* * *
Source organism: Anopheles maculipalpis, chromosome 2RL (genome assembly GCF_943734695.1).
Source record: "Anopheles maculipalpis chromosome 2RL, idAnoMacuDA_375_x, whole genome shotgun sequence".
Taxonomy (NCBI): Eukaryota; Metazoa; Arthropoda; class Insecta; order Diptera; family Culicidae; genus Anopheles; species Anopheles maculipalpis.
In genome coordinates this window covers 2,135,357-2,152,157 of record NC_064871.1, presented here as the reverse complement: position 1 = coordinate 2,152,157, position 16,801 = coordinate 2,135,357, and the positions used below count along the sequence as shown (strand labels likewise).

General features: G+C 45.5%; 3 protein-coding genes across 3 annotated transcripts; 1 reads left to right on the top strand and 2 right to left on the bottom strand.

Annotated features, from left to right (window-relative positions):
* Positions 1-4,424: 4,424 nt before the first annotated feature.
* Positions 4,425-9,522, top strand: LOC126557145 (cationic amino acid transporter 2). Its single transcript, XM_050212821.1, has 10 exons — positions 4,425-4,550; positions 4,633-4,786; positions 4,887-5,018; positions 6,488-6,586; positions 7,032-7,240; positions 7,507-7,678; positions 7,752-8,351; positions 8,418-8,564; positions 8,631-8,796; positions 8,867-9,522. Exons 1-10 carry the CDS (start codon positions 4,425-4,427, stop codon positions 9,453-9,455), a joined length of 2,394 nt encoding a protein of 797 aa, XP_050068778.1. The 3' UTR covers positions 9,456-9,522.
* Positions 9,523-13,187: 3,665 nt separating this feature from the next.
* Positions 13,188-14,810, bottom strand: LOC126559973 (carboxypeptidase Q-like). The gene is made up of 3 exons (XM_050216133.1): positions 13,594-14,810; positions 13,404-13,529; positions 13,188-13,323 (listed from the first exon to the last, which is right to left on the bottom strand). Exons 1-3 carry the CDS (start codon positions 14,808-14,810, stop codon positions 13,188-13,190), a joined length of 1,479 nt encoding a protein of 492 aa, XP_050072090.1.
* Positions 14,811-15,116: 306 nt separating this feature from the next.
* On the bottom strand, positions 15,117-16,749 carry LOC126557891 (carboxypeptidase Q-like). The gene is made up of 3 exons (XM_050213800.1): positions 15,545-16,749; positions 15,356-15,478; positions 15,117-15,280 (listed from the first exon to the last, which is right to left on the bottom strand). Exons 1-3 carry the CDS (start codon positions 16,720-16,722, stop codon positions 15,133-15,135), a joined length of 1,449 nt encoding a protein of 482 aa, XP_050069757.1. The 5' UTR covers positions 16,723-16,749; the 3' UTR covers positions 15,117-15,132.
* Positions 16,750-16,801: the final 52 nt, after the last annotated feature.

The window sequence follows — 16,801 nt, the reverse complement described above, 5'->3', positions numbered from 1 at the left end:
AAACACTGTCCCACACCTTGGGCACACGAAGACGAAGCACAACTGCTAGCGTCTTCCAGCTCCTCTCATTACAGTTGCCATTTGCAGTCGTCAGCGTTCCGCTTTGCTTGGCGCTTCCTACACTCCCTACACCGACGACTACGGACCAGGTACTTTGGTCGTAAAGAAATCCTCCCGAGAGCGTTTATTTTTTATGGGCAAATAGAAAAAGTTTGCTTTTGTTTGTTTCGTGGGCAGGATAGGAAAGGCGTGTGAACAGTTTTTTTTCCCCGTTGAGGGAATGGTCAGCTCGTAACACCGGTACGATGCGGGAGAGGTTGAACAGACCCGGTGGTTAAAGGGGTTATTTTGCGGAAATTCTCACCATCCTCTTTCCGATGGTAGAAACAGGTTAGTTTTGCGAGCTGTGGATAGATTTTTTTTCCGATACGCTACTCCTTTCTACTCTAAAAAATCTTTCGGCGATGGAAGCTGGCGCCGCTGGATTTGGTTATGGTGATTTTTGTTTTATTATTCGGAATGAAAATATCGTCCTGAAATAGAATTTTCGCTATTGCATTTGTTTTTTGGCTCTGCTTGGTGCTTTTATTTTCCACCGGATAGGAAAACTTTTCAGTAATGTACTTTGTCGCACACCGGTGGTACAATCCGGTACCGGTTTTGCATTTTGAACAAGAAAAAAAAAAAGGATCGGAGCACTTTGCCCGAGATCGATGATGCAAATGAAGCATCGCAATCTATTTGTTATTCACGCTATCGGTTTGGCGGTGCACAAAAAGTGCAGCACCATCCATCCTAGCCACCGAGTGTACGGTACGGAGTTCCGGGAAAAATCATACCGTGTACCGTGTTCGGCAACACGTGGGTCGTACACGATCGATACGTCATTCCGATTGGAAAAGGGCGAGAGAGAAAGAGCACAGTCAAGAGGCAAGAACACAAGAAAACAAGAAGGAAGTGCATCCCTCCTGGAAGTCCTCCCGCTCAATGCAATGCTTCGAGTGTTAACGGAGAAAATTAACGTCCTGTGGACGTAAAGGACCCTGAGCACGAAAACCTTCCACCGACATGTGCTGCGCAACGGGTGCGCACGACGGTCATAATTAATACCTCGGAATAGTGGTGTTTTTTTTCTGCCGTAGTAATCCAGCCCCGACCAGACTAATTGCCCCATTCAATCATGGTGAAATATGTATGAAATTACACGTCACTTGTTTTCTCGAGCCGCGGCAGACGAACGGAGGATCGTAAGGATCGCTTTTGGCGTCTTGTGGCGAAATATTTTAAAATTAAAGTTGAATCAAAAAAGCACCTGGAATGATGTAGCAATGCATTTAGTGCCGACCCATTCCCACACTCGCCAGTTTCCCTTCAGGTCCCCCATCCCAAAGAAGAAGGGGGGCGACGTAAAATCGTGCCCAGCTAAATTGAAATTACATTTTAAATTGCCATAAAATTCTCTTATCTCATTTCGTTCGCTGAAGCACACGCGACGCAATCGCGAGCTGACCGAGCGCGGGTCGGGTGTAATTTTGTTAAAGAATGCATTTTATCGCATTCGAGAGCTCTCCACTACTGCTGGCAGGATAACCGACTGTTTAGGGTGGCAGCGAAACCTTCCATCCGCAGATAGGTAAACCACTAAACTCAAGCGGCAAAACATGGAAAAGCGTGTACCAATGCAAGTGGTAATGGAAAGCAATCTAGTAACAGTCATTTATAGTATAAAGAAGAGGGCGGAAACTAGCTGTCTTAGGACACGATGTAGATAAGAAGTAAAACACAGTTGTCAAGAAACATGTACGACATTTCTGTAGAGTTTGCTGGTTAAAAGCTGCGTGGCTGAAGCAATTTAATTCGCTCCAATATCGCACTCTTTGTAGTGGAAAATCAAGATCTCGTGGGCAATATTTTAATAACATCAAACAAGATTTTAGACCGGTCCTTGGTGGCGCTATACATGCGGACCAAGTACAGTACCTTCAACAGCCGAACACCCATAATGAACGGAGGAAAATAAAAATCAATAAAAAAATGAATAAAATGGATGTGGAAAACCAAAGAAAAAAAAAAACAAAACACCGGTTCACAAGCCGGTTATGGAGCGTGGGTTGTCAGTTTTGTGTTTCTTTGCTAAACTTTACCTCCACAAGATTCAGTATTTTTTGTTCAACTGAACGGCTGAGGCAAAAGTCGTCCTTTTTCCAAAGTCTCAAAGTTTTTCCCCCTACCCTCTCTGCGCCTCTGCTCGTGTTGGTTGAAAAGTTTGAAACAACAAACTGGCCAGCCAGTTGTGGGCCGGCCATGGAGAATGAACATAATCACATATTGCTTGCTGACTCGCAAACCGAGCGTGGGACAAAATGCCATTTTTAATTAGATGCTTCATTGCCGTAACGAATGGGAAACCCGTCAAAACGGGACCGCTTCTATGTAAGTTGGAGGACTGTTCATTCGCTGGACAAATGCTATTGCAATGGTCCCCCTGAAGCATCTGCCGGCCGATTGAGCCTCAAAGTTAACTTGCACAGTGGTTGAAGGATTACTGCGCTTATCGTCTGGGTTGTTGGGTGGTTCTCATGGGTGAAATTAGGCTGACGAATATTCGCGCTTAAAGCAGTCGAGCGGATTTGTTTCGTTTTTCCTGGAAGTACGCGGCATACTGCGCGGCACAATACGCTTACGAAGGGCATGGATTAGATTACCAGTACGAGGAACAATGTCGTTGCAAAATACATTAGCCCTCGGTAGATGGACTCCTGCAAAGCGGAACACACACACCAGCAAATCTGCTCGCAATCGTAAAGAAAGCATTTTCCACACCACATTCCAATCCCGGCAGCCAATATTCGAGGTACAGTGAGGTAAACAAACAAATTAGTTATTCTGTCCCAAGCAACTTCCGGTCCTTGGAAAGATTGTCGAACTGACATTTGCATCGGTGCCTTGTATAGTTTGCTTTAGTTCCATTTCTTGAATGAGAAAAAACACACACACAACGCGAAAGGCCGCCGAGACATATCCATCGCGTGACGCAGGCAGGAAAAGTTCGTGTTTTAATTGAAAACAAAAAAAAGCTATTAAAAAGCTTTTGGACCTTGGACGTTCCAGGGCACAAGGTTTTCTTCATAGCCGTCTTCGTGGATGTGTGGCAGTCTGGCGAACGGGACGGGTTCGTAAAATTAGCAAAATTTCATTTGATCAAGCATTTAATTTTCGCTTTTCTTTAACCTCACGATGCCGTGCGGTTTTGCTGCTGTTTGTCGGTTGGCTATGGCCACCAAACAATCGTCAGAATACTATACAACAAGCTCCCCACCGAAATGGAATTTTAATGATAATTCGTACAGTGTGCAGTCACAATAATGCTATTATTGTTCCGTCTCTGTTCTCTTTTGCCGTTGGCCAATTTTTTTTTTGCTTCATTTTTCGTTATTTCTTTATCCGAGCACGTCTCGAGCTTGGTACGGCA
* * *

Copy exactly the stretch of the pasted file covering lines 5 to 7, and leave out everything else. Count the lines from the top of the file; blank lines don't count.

General features: G+C 45.5%; 3 protein-coding genes across 3 annotated transcripts; 1 reads left to right on the top strand and 2 right to left on the bottom strand.

Annotated features, from left to right (window-relative positions):
* Positions 1-4,424: 4,424 nt before the first annotated feature.